Glenn Youngkin supporters told the press that education was the No. 1 reason they voted for the Republican in Tuesday’s Virginia gubernatorial election.
Parents across the state have become more vocal in their opposition to school boards’ progressive lesson plans, and the fight has received national attention. When asked to respond to the battle over education at his debate against Youngkin earlier this month, Democratic candidate Terry McAuliffe said, “I don’t think parents should be telling schools what they should teach.” The Youngkin campaign quickly turned around and used the controversial line in campaign ads and, according to some voters that MSNBC caught up with, it was an effective strategy.
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“I believe McAuliffe hurt himself a lot with saying parents had no place to talk about education,” one voter told MSNBC Tuesday. “That hurt him a lot, and that took away my support.”
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Others agreed that the fight over schooling is what drove them to the polls this year.
“The important issue this year was education,” one voter said.
“Schools, the issues that are going on in schools right now,” another Virginian in the video argued.
On CNN, voter Diane Meetre told correspondent Boris Sanchez the “school mess” and “critical race theory” are what motivated her vote.
“The critical race theory,” she said. “I don’t think it’s right.”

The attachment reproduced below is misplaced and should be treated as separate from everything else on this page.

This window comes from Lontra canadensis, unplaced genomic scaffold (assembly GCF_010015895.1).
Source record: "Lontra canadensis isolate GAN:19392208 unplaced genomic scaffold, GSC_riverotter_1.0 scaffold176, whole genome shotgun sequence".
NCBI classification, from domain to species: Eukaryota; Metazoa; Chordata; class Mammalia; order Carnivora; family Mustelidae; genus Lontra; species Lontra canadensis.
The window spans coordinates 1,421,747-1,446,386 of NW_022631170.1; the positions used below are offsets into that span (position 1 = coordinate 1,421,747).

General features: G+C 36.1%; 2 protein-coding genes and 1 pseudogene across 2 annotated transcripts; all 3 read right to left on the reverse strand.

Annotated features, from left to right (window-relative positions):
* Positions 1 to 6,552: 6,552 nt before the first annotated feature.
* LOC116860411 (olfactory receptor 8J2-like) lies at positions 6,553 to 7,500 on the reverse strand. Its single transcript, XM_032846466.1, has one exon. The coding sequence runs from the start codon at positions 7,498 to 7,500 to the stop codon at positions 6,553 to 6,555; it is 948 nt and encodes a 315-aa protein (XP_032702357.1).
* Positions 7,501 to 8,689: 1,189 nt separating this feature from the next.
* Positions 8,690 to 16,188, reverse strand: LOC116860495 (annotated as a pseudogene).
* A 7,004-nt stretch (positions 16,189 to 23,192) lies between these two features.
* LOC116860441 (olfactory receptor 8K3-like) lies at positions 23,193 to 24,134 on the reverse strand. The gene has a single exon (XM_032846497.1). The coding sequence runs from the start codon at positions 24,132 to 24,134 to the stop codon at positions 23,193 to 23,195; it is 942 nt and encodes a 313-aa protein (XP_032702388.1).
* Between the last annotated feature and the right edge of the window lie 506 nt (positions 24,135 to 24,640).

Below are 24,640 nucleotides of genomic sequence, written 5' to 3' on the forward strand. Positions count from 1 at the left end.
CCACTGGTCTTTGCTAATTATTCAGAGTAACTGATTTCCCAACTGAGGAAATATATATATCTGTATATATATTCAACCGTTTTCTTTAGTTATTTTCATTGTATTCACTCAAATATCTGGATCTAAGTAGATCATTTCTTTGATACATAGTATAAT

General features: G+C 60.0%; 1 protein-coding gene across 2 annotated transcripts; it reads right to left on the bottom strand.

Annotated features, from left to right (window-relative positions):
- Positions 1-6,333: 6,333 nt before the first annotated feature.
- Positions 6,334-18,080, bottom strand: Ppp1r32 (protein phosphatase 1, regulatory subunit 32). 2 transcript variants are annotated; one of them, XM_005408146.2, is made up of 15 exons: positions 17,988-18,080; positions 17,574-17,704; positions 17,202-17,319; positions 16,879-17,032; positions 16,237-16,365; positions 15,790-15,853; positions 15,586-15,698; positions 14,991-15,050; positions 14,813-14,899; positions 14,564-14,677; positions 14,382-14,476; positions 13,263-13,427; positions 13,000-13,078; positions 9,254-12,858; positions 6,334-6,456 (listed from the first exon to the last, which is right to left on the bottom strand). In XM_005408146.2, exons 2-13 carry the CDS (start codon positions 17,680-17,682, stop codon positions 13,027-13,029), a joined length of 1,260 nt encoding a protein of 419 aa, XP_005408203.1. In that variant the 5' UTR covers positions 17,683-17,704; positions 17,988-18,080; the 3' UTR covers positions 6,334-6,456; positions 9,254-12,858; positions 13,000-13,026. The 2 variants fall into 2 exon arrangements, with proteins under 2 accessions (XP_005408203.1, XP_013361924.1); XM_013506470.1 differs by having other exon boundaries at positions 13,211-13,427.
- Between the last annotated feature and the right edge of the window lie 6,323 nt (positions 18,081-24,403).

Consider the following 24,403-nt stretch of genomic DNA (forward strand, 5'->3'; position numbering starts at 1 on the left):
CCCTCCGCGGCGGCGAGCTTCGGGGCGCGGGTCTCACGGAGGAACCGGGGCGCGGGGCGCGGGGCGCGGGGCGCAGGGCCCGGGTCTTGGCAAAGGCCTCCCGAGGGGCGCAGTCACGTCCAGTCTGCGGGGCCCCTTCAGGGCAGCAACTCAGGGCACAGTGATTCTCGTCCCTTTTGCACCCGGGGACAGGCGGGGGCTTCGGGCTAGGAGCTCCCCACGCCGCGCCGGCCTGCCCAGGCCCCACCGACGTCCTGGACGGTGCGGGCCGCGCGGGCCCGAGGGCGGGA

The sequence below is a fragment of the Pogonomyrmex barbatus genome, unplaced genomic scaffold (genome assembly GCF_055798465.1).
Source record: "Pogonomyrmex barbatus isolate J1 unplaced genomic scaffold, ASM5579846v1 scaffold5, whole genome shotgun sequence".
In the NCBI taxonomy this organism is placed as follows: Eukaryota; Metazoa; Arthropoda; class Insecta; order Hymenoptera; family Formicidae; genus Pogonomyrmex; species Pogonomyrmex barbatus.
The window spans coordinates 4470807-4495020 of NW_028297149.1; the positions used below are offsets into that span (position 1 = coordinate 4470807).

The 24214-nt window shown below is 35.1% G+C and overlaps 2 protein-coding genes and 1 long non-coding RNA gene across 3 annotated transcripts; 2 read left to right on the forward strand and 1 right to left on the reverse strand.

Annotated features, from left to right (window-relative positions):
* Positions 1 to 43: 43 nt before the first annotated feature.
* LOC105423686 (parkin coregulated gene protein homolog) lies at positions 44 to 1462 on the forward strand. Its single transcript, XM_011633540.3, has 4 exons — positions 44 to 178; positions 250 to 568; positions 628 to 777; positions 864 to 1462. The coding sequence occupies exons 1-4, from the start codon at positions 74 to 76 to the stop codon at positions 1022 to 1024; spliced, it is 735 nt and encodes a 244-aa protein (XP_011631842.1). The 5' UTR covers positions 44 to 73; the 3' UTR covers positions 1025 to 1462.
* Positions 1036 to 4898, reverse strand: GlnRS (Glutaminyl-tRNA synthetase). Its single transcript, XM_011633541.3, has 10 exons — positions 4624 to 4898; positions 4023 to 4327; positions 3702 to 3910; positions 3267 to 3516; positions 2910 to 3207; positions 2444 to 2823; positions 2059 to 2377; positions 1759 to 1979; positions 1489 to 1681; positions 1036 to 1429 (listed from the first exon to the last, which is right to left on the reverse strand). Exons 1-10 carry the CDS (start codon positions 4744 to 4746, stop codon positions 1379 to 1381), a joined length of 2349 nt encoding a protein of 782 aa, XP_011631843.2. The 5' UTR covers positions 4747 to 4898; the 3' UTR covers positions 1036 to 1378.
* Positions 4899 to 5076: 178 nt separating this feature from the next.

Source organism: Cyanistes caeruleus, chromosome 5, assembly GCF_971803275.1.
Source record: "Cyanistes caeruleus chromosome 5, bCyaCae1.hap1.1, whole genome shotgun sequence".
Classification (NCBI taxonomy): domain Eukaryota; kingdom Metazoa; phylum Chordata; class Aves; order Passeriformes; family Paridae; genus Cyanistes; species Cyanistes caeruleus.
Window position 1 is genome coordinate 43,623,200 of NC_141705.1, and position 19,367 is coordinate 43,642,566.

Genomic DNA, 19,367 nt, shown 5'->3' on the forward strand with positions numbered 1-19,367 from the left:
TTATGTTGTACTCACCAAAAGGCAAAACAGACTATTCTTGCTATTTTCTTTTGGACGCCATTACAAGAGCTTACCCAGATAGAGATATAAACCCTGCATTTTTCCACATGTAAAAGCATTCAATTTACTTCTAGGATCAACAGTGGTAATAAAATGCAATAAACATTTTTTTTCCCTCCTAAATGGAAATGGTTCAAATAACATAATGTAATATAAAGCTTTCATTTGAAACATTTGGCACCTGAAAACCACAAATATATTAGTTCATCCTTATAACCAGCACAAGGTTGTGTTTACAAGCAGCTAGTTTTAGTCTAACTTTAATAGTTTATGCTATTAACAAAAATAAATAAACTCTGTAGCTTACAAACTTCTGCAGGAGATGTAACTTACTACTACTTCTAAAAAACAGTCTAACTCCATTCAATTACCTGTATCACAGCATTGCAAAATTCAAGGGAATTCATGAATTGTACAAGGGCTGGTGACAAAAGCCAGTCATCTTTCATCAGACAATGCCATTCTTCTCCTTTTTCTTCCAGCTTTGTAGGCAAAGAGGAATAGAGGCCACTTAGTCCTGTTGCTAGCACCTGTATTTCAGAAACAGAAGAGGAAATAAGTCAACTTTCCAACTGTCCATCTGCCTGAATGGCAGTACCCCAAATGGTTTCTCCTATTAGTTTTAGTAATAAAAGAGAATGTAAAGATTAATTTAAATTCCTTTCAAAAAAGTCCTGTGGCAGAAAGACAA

Another female voter told CNN much of the same, saying she voted for Youngkin, with education and “school safety” being her main concerns, in reference to reports the Loudoun County School Board covered up an alleged assault. Youngkin demanded the resignations of Loudoun County Superintendent Scott Ziegler and the school board in the wake of a bombshell email related to the scandal.
McAuliffe claimed in a recent interview, however, that “everybody clapped” for his controversial line about parents trying to have an influence on what their kids are learning. He has also dug in on the debunked claim that Youngkin and some Virginia parents want to ban Black-authored books in schools, such as Toni Morrison’s award-winning novel, “Beloved,” which includes graphic depictions of the evils of slavery. In reality, the bill the Republican and the parents were advocating for would only notify parents to the material, not ban it.
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